It is widely accepted that the activity of many dopamine neurons and dopamine release in parts of the striatum signal new information about potential future rewards, which in turn can be used to shape decision making.  Nonetheless, the precise content and function of these dopamine signals remains a matter of controversy.  I'll present ongoing work examining how dopaminergic correlates of reward prediction and choice recorded in rodents are modulated by action requirements, task structure and context, and how disrupting these signals alters behaviour.  These data - along with others' - demonstrate that dopamine activity can be shaped by a mixture of influences over different timescales and across different parts of striatum.  However, while dopamine might report a rich range of signals, its causal influence over reward-guided behaviour can nonetheless be surprisingly constrained.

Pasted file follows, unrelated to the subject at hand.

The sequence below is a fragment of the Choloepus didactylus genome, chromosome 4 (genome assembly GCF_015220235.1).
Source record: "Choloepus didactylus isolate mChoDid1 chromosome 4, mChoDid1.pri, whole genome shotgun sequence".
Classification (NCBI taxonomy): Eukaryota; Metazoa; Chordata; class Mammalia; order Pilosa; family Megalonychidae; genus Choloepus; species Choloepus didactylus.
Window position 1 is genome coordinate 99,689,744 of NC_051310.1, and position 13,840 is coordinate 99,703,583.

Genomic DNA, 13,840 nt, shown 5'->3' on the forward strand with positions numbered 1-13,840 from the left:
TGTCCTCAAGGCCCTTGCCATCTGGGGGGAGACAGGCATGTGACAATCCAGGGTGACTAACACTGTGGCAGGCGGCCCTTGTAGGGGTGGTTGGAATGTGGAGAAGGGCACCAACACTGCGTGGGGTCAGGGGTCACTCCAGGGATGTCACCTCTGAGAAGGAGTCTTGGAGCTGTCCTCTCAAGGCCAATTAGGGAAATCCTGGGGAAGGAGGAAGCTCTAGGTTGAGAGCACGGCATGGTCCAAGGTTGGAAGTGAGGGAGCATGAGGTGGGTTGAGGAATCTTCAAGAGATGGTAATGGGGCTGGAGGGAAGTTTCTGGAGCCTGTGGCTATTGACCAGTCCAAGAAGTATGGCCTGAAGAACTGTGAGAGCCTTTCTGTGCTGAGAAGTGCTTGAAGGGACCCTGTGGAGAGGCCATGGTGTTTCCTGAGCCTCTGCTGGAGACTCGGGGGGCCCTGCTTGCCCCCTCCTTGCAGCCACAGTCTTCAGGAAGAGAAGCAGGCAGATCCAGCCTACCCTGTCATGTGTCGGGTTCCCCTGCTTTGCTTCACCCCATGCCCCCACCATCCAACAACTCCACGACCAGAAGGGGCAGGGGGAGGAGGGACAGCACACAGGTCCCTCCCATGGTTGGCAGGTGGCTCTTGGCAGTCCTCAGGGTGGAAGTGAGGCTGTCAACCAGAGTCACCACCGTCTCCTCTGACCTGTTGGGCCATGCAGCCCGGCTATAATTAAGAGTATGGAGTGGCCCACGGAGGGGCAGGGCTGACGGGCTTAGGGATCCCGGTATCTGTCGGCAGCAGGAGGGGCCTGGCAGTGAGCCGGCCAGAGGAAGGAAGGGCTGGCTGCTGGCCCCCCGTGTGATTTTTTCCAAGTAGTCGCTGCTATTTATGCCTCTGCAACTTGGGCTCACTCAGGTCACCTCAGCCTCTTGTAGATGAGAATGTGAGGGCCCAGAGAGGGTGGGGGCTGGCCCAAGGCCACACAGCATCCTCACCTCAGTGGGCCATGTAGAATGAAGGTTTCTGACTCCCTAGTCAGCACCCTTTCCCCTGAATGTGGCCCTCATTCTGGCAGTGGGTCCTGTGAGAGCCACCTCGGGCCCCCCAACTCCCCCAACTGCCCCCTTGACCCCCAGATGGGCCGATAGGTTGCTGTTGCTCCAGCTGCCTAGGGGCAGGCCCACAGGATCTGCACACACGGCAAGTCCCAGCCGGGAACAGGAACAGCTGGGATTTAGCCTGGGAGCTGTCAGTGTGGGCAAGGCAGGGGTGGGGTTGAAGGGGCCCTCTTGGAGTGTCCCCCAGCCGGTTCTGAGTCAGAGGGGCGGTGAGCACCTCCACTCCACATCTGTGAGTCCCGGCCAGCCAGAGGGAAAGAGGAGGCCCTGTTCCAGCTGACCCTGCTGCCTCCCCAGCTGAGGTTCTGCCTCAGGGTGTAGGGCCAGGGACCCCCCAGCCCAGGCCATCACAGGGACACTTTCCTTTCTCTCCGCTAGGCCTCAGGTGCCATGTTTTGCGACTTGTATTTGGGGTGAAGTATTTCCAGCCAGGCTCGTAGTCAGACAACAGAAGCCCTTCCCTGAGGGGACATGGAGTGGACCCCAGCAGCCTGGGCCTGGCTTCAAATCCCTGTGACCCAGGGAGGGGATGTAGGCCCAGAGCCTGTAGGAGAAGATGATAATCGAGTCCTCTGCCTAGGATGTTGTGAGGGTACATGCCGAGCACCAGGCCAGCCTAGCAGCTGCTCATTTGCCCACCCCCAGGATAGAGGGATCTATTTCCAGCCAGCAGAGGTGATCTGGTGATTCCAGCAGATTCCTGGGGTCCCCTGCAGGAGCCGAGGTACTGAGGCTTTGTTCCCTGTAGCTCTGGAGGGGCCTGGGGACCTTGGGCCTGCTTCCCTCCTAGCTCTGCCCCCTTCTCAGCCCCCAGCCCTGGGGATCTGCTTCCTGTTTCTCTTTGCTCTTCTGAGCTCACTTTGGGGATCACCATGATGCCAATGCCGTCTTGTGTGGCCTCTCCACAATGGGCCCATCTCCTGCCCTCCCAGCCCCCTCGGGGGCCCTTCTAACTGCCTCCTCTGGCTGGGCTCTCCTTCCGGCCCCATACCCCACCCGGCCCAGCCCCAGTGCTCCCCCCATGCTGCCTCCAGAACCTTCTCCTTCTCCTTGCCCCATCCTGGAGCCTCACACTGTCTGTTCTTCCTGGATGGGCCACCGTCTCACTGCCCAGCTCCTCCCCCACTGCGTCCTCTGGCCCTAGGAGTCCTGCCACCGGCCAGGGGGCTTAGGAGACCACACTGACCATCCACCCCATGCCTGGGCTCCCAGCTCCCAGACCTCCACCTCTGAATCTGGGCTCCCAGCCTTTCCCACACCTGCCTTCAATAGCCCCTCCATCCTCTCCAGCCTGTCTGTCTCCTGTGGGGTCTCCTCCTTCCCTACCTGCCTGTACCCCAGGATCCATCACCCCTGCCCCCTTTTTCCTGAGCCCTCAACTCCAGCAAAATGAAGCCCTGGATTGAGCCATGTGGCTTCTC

I'm a Wellcome Senior Research Fellow and Associate Professor at the Department of Experimental Psychology, University of Oxford.  I did my DPhil in Neuroscience at Oxford, postdoctoral work at Oxford and, as a Wellcome Advanced Training Fellow, at the University of Washington, Seattle, before establishing my lab back in Oxford in 2010.  Research in my group is focused on understanding the neural mechanisms shaping motivation and adaptive reward seeking, with a particular interest into how neurotransmitters such as dopamine regulate these processes in rodents on a moment-by-moment timescale.  To do this, we use in vivo techniques to enable fine-scale measurement and manipulation of neurochemistry and neural circuits integrated with rich behavioural tasks that can tease apart animals’ behavioural strategies and motivations.

This will be a hybrid event.